I first visited The Maltese Islands in 1998 and was instantly captivated. Approaching from the air, these little sun-drenched dots nestled in the Mediterranean’s heart appeared arid and austere, but when I landed I found a uneque and beautiful landscape, a fascinating history and culture, and 400,000 of the most friendly, good-natured people in the world.
Maltese landscape is a feast to the eye. Pastel coloured rocks, dry stone walls enclosing little farms, large blue ship-laden harbours, cute little inlets with multicoloured fishing boats, delightful baroque architecture, magnificent church domes, all bordered by a warm blue Mediterranean. It has become my colour postcard, but now I must share it with a million other visitors who come each year, lucky like me to have discovered this little Heaven.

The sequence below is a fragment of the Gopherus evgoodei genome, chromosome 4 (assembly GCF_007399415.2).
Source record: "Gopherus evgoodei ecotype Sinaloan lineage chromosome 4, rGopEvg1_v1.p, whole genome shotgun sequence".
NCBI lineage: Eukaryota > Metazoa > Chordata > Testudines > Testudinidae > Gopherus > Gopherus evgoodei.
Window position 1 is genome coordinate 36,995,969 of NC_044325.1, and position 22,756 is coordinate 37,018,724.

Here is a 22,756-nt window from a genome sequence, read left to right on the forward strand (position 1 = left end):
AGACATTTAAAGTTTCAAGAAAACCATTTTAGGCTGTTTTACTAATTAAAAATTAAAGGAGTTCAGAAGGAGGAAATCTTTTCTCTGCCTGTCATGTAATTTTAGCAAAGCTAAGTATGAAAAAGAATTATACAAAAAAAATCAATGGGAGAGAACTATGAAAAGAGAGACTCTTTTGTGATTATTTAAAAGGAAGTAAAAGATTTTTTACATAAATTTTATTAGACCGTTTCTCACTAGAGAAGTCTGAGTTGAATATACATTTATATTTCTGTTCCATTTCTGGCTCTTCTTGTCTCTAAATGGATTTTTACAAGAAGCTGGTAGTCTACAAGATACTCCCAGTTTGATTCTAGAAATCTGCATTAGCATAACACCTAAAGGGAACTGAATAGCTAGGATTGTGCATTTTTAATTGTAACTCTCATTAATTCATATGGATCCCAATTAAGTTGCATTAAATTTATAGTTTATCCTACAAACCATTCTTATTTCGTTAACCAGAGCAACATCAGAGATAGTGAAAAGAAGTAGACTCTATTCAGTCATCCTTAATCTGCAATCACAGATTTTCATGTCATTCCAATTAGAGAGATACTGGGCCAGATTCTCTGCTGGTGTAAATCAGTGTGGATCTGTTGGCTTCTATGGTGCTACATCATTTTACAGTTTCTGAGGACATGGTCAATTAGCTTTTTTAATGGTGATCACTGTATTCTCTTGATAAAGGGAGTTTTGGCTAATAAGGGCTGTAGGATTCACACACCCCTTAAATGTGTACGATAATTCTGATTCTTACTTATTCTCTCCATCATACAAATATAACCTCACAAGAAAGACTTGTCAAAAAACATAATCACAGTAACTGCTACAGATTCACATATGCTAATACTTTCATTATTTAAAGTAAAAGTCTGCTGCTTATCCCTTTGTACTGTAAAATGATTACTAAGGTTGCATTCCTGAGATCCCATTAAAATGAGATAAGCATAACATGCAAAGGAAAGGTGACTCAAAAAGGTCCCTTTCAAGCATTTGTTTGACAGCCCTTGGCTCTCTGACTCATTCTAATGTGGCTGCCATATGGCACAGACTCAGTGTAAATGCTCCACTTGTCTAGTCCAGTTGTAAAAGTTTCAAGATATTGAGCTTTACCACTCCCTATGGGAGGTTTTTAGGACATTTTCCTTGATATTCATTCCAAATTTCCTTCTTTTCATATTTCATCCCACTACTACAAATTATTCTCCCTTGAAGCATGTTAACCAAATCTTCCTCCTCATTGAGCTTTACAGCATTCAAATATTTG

For the duration of Ireland’s chilly winters, I now make Malta my home. Its little sister-island Gozo has also accommodated and delighted me. Between them they provide a choice of heavenly rambles that never fails to resuscitate my soul.
Malta is not a sandy beach holiday destination. That explains why most of its annual visitors are like me, peace-loving, pleasure-seeking, mature wanderers, happy in the comfort of a perfect climate, enjoying the treasure trove of historical fascinations and a pampering from friendly and caring hosts.
But there is much more to the Maltese than hospitality and religious fervour. They are a justifiably proud race with a strong sense of identity. Now full members of the European Union and the Eurozone, their prosperity is steadily growing, fuelled by healthy trade and tourism and the honest endeavour of industrious workers.
Some famous geologists have speculated that the Maltese Islands, being just a little ‘rockscape’ peeping above the waves of the Mediterranean, may be susceptible to a future Tsunami, and could be submerged into oblivion in minutes. I can’t see that happening. If courage, piety, honesty and sincere generosity are virtues recorded as bonus points on high, Malta will prevail into the distant future in peace and prosperity, illuminating the Mediterranean as a beacon of light for the world.